My first job as an editor fell into my lap. It was1990, not long into my second year at university when I was approached by one of my lecturers about editing two editions of an international linguistics journal, based on the quality of my assignments. This work involved connecting with academics around the globe; from this I was asked to edit other academic theses; I thought I had better get some proper training! I took a course with Kay Ronai from Penguin (Kay was Bryce Courtney’s chief editor at the time). Kay was an amazing teacher, with such a wealth of knowledge, I learned so much from her.

3. Litoria is a genus of Australian Tree Frog, is that right?

Yes that is correct. I have always had an affinity with frogs, and when I was coming up with a name for my press I found the Latin name and it just seemed to fit; it had a ‘literary’ ring to it. My daughter came up with the logo and I was off and running.

4. When and why did you start Litoria Press? What did you want to achieve?

I had always had a dream to start my own publishing company, and to create books. There is something about looking at an artefact and knowing I have actually made it. But I dithered for many years, until finally in late 2020 I decided it was time to do it, or forget about that dream, which did not really seem to be an option.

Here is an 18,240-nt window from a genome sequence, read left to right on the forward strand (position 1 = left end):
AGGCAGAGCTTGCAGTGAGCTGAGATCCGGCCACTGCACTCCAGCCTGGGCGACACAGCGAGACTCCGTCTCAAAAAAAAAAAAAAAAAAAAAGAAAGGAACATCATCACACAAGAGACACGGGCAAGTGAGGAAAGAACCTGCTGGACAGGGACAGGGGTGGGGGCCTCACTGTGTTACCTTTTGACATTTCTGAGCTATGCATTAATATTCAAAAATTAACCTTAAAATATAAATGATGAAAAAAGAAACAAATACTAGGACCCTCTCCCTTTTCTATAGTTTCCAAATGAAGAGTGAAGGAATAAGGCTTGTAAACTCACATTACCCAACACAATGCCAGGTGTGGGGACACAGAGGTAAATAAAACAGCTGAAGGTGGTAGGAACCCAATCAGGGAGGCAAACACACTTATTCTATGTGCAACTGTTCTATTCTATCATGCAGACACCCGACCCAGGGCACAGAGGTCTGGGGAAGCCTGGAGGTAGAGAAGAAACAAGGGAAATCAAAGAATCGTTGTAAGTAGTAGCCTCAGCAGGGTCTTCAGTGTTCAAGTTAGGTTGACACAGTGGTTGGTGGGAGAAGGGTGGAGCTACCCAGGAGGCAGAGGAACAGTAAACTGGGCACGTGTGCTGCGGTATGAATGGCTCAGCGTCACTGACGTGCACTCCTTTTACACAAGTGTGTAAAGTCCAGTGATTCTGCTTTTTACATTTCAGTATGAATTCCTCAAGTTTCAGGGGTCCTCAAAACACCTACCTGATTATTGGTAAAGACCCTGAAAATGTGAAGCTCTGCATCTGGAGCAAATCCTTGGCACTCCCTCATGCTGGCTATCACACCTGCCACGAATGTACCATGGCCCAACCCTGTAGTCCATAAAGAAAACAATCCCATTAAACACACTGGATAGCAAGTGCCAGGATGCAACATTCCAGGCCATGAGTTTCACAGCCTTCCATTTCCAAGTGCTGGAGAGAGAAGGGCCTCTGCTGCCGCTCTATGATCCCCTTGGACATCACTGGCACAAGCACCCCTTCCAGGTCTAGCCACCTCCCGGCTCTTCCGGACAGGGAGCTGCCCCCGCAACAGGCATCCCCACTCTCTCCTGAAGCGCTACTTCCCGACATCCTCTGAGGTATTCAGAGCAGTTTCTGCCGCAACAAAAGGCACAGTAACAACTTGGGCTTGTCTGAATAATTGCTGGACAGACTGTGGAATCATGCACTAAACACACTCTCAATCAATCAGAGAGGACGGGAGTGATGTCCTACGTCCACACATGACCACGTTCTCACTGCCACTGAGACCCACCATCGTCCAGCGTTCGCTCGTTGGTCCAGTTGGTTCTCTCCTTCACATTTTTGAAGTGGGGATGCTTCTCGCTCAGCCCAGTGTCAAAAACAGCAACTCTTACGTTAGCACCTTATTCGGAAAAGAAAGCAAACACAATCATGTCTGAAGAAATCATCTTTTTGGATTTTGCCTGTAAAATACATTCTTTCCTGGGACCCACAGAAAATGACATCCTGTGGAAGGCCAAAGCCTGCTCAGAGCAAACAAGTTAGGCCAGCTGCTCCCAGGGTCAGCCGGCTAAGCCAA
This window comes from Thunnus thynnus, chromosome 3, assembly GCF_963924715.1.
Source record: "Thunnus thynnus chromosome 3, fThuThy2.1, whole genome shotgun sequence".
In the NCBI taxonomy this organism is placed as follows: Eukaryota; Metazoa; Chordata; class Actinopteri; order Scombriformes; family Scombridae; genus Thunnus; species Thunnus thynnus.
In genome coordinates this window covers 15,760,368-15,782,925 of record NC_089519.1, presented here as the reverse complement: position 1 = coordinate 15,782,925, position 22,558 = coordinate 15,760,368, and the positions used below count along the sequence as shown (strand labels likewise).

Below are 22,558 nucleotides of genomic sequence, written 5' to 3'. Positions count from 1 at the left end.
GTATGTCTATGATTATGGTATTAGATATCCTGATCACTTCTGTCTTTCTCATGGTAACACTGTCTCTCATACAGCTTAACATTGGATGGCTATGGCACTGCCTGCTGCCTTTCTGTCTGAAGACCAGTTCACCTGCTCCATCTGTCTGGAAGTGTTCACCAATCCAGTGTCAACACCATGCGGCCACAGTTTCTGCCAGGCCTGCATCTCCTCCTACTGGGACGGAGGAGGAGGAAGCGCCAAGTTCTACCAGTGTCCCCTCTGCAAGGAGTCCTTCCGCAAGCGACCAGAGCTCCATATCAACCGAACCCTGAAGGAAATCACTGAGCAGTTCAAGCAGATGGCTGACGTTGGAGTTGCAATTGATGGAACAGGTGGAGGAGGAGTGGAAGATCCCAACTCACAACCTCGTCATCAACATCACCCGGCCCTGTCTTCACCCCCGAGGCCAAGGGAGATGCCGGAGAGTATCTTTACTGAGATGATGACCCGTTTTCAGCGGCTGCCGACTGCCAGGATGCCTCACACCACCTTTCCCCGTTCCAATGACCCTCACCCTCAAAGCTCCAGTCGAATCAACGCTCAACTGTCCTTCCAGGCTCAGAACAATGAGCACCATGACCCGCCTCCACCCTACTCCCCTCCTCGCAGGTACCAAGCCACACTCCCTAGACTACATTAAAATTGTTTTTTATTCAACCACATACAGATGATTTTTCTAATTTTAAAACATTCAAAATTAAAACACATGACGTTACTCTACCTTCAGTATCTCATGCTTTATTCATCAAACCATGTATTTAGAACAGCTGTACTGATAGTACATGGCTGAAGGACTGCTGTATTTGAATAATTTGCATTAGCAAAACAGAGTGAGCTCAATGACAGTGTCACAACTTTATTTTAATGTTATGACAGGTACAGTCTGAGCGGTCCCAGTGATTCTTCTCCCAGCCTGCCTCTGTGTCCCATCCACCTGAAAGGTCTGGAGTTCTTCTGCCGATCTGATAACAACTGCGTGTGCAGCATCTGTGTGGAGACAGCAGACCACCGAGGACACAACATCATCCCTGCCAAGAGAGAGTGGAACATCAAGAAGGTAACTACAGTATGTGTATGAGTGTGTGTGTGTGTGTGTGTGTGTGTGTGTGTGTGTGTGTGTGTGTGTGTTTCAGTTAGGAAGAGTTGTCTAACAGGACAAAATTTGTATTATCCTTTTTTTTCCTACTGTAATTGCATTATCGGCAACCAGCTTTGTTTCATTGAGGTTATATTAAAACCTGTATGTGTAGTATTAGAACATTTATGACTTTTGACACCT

5. What content and genres do you publish?

When I was setting up the press I established four main genres: poetry, memoir/autobiography, career development and women’s issues, and in the first year I covered three of those four. (Career development books are in progress for 2022).

6. How is the press funded? Do you receive grants?

Litoria Press is totally self-funded, I have never applied for, nor received a grant. I believe they are really difficult to obtain, and there are a lot of compliance issues, I would rather have the freedom to publish what I want when, as agreed with my authors/poets.

7. What are the advantages of self-publishing?

I suppose the biggest plus is having the freedom to do things your way, even though each new publication brings new challenges and learning. There is a great deal of joy involved in producing a book, but it does require dedication and commitment. Another benefit of self-publishing is that the profits are not shared!

8. Who would you advise to self-publish?